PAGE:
Benefits of Cognitive Behavioral Therapy and Addiction Treatment
A built-in tendency toward negative thoughts in some people is often a root cause of depression and anxiety disorders. This is a common co-occurring disorder associated with addiction. This means automatic thoughts can make someone more likely to abuse drugs and alcohol as well. CBT helps patients overcome drug addiction and alcoholism by:
- Helping you overcome false beliefs and insecurities that lead you to substance abuse
- Providing self-help tools to better your mood and outlook on life
- Teaching more effective communication skills
Triggers — situations that “trigger” cravings throughout the day — keep many addicted people from getting sober. Cognitive-behavioral therapy helps recovering addicts deal with triggers in three key ways, according to the National Institute on Drug Abuse.
In cognitive-behavioral therapy treatment, patients work collaboratively with a trained therapist to learn about their thought patterns and how they can contribute to any maladaptive or self-destructive behaviors. A typical CBT session might take place in an individual or group setting. The first few sessions are exploratory and provide an opportunity for the therapist to get to know you. They’ll discuss your concerns, and will develop a plan to help find the best way to treat these concerns. A typical CBT session generally includes the following:
- Exploring your triggers — those situations or conditions that may be causing trouble in your life. This is how you and the therapist will decide which concerns to concentrate on first.
- Increasing insight into your thoughts, feelings, and views about these concerns. This can include monitoring your self-talk (thoughts) about the situation, how situations are interpreted, and the ideas you hold about yourself, others, and circumstances. You may do this by maintaining a thought journal or completing a thought chart.
- Once this is done, any negative or erroneous thoughts will be identified through a technique known as reality testing. The therapist may ask you to focus on how you respond to different situations, specifically your physical, emotional, and behavioral responses.
- The next step involves cognitive restructuring, which is working to reframe the negative or harmful thoughts you and your therapist identified. This takes a lot of practice on your part: monitoring your self-talk, identifying if your views are accurate or not, and if they are inaccurate, replacing them with more realistic or positive thoughts.
- In CBT treatment, the therapist often assigns homework to help you monitor your thoughts and reactions and to work on creating lasting change.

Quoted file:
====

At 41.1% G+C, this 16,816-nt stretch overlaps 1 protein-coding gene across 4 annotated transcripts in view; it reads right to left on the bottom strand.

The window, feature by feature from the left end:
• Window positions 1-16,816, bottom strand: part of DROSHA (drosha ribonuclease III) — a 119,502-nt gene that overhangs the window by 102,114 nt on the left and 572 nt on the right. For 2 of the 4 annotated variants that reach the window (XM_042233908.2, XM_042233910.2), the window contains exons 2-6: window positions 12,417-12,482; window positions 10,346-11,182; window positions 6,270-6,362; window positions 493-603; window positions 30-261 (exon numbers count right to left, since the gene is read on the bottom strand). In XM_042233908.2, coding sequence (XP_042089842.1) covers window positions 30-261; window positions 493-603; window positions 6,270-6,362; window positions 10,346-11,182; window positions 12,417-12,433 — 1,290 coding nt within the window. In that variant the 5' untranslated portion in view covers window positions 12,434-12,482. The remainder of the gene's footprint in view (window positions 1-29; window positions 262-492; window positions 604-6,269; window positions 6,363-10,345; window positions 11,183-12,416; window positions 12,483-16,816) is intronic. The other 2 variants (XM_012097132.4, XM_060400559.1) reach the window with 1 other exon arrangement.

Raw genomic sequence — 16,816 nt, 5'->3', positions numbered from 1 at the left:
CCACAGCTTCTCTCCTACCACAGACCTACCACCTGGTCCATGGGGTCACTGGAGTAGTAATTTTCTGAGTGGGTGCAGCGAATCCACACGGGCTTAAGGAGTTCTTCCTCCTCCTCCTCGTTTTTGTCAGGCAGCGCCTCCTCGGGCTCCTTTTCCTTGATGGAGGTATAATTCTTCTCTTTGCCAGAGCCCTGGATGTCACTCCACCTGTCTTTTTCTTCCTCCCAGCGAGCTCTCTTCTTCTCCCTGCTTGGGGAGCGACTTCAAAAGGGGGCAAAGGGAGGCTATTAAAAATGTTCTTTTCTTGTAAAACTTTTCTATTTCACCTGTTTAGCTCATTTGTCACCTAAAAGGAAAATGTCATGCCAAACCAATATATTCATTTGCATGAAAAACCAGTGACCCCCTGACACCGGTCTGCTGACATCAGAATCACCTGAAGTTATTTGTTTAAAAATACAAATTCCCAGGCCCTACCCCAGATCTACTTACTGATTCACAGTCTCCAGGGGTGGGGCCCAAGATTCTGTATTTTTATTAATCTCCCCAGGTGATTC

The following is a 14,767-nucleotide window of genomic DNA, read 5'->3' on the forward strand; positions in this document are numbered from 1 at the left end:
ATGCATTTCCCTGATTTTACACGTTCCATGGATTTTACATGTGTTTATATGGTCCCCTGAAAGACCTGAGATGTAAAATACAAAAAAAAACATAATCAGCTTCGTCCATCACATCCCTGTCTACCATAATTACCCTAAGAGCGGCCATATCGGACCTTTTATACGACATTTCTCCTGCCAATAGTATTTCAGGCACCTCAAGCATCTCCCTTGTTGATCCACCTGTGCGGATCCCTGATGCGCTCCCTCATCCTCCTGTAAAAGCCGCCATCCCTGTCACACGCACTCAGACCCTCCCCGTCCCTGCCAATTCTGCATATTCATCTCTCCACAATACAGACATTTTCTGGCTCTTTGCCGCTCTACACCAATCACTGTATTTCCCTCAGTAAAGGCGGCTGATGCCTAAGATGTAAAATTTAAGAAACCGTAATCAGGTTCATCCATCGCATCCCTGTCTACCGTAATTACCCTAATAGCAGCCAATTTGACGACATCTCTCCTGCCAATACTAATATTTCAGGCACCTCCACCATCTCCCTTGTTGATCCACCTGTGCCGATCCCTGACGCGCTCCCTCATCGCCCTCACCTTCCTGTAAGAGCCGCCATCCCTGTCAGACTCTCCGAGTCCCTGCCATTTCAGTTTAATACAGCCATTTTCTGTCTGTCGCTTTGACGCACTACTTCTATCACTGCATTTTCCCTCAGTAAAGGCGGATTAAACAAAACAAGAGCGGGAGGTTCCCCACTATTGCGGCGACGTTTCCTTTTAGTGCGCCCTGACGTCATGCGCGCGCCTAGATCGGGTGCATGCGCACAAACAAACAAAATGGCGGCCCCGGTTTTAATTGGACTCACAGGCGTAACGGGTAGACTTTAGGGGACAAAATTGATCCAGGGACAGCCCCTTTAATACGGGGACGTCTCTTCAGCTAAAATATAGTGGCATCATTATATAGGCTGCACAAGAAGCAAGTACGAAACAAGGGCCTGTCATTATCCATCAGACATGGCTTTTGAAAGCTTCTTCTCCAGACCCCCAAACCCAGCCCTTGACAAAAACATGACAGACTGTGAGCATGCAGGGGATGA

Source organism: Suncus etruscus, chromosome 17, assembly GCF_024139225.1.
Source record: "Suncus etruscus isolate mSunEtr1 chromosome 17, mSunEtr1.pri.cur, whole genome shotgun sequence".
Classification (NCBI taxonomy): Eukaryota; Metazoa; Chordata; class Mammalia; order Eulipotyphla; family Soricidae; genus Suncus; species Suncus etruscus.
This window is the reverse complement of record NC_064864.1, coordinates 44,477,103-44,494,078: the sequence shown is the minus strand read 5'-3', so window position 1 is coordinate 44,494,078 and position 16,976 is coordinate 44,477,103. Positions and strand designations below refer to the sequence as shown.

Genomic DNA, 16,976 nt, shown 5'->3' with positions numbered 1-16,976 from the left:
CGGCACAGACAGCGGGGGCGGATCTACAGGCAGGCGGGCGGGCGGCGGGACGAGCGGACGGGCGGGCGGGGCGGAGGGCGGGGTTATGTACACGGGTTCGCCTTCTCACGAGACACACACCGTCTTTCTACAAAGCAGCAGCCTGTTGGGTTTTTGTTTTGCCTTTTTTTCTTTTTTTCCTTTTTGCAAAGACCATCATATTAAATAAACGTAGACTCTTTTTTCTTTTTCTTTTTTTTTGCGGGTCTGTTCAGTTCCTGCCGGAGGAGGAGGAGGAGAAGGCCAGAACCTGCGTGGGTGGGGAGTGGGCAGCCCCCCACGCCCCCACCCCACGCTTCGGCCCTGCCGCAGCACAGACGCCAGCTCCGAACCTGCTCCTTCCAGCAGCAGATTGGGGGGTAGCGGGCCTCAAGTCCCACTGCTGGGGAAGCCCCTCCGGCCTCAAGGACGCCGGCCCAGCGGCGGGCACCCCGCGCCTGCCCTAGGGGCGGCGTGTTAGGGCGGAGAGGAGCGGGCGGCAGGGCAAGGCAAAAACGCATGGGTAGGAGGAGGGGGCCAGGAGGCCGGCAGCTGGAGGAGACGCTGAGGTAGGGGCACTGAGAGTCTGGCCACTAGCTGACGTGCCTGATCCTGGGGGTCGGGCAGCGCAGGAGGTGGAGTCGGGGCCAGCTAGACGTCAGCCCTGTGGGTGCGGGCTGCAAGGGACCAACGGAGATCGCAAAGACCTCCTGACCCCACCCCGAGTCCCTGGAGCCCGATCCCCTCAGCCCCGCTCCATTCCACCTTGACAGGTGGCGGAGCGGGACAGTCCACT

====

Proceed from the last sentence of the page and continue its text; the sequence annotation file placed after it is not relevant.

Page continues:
Cognitive-behavioral therapy is a relatively brief treatment technique, usually involving between 10 and 20 sessions. Follow-up sessions involve reviewing the progress you made in previous sessions and on the homework assignments and identifying any difficulties, further concerns, or successes. If you identify that certain situations cause a lot of stress or anxiety, the therapist may introduce relaxation techniques and practice them with you in session. Further sessions then focus on maintaining the positive changes made and overcoming any challenges to reaching your goals.
Sober Living and Cognitive Behavioral Therapy at The District
Most sober living homes rely upon some form of CBT. The District Recovery Community, one of the leading sober living communities in Orange County, California, uses it to help its residents shed their old way of thinking and form the foundation of a sober living attitude. In sober living houses, residents attend group and individual therapy sessions where they can discuss their problems and the underlying causes of their addiction.
Community and individual support acts as positive reinforcement along the way. This is one of the many reasons that sober living is the best path after rehab because, as we all know, rehab is little more than detox. Once free from the substances, the real healing comes from finding new ways to handle the feelings and emotions that initially triggered addiction. Getting sober is the first step. The next step must be sober living to help addicts transition from addiction to sobriety.
If you or a loved one is struggling with problems related to addiction or mental health, please reach out to our admissions team here at The District. Help and change is just a phone call away.